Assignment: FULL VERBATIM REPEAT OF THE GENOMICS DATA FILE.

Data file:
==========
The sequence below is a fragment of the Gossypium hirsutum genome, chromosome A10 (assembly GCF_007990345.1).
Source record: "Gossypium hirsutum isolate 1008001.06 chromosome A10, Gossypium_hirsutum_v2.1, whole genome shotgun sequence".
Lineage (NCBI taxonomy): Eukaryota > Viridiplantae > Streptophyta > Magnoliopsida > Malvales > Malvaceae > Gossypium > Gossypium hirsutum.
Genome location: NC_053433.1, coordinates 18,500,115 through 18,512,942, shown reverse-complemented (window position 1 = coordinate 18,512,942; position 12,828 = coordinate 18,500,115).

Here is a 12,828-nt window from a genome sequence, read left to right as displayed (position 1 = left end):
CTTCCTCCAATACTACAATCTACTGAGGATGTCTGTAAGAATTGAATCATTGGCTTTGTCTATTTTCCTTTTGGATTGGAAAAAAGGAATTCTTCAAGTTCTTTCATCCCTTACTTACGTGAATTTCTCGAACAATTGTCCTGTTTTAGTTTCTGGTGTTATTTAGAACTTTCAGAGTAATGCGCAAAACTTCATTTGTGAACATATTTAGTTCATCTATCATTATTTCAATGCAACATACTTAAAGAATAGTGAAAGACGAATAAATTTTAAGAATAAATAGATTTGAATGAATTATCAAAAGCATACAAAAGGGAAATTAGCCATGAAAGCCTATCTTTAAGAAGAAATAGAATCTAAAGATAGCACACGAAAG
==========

The sequence below is a fragment of the Gossypium hirsutum genome, chromosome A10 (assembly GCF_007990345.1).
Source record: "Gossypium hirsutum isolate 1008001.06 chromosome A10, Gossypium_hirsutum_v2.1, whole genome shotgun sequence".
Lineage (NCBI taxonomy): Eukaryota > Viridiplantae > Streptophyta > Magnoliopsida > Malvales > Malvaceae > Gossypium > Gossypium hirsutum.
Genome location: NC_053433.1, coordinates 18,500,115 through 18,512,942, shown reverse-complemented (window position 1 = coordinate 18,512,942; position 12,828 = coordinate 18,500,115).

Here is a 12,828-nt window from a genome sequence, read left to right as displayed (position 1 = left end):
CTTCCTCCAATACTACAATCTACTGAGGATGTCTGTAAGAATTGAATCATTGGCTTTGTCTATTTTCCTTTTGGATTGGAAAAAAGGAATTCTTCAAGTTCTTTCATCCCTTACTTACGTGAATTTCTCGAACAATTGTCCTGTTTTAGTTTCTGGTGTTATTTAGAACTTTCAGAGTAATGCGCAAAACTTCATTTGTGAACATATTTAGTTCATCTATCATTATTTCAATGCAACATACTTAAAGAATAGTGAAAGACGAATAAATTTTAAGAATAAATAGATTTGAATGAATTATCAAAAGCATACAAAAGGGAAATTAGCCATGAAAGCCTATCTTTAAGAAGAAATAGAATCTAAAGATAGCACACGAAAG